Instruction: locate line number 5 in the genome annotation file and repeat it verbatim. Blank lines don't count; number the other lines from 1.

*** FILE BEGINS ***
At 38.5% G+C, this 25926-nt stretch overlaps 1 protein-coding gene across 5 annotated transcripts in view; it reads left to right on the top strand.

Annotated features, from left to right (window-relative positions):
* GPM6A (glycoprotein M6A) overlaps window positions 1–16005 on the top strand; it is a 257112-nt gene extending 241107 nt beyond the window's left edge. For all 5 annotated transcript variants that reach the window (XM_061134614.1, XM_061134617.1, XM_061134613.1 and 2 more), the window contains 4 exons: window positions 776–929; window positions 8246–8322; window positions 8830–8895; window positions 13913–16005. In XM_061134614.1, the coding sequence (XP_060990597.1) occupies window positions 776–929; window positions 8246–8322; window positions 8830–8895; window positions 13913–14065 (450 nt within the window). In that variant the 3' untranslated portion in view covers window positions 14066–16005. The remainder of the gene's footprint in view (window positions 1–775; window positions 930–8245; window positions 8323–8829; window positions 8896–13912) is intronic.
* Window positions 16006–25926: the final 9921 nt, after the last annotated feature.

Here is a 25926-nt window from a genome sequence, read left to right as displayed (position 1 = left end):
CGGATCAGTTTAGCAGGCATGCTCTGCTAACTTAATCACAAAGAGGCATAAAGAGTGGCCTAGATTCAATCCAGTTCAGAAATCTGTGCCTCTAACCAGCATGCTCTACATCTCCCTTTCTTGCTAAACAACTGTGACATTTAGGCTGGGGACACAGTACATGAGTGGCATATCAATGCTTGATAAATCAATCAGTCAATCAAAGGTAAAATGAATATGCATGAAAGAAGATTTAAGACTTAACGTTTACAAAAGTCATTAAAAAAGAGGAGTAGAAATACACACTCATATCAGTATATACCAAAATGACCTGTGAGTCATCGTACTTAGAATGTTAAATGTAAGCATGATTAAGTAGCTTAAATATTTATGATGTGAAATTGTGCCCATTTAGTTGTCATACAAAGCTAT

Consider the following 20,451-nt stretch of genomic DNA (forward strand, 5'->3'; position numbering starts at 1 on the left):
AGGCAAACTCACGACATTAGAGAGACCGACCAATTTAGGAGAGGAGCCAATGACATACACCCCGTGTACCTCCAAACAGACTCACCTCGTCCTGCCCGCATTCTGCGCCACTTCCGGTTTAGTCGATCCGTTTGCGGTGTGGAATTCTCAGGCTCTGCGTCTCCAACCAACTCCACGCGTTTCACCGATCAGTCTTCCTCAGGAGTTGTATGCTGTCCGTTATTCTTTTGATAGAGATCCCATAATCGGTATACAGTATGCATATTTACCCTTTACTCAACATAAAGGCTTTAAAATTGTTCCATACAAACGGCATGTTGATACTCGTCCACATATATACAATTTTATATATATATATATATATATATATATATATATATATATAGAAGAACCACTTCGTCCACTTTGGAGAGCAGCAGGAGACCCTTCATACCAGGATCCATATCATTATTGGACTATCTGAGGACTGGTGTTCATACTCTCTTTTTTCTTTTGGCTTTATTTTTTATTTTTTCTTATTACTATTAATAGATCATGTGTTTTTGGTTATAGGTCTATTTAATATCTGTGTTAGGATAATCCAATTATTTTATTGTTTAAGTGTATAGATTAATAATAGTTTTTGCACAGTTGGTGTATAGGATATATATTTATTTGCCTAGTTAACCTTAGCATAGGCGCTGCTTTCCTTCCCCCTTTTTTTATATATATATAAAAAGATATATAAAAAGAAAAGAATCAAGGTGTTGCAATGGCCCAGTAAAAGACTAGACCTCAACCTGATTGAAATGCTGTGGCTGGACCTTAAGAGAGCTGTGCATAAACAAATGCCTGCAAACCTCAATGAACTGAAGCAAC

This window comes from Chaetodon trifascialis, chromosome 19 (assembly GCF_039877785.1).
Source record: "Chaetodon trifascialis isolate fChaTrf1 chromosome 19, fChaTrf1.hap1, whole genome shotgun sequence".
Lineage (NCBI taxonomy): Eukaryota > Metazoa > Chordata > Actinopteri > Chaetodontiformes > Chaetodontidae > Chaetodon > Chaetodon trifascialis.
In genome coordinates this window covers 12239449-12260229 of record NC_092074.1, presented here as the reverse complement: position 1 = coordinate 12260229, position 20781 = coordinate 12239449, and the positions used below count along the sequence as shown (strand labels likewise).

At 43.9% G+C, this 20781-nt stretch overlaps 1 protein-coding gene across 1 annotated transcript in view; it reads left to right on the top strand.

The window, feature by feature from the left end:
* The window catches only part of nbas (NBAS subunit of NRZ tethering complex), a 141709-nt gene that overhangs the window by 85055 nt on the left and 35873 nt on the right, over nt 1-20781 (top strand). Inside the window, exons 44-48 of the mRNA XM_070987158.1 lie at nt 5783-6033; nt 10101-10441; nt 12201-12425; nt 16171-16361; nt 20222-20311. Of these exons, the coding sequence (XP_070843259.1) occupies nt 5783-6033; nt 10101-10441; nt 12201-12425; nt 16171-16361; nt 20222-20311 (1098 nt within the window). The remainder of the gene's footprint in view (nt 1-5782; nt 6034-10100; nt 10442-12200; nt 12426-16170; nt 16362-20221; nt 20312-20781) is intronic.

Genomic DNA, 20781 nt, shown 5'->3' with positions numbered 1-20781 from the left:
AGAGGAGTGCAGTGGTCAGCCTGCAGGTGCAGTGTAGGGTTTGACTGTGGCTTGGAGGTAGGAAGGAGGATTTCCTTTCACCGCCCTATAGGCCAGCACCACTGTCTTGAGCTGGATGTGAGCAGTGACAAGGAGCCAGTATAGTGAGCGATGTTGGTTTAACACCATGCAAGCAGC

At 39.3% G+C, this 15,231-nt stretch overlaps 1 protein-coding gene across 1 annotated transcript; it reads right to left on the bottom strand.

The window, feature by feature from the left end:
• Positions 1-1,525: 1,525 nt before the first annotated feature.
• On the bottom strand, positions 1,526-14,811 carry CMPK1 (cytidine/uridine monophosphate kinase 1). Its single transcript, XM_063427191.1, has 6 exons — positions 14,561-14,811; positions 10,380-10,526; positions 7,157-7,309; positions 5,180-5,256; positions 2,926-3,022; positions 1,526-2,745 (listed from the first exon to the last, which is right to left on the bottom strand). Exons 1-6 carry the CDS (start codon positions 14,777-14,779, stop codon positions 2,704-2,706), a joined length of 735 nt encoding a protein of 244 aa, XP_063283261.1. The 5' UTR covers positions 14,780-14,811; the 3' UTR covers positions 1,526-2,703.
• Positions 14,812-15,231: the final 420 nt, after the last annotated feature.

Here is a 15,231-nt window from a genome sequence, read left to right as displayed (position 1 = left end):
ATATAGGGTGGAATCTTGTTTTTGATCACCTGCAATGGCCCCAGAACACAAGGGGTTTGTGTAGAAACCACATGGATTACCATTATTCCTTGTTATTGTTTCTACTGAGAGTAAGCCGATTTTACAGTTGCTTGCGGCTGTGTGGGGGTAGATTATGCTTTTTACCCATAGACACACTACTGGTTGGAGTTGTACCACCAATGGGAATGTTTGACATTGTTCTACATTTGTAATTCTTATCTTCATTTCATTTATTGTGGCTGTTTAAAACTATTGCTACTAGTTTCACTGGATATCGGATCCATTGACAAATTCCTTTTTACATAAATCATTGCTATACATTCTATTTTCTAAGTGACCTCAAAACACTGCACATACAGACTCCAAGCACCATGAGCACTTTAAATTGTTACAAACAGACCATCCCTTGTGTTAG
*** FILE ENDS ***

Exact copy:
Here is a 25926-nt window from a genome sequence, read left to right as displayed (position 1 = left end):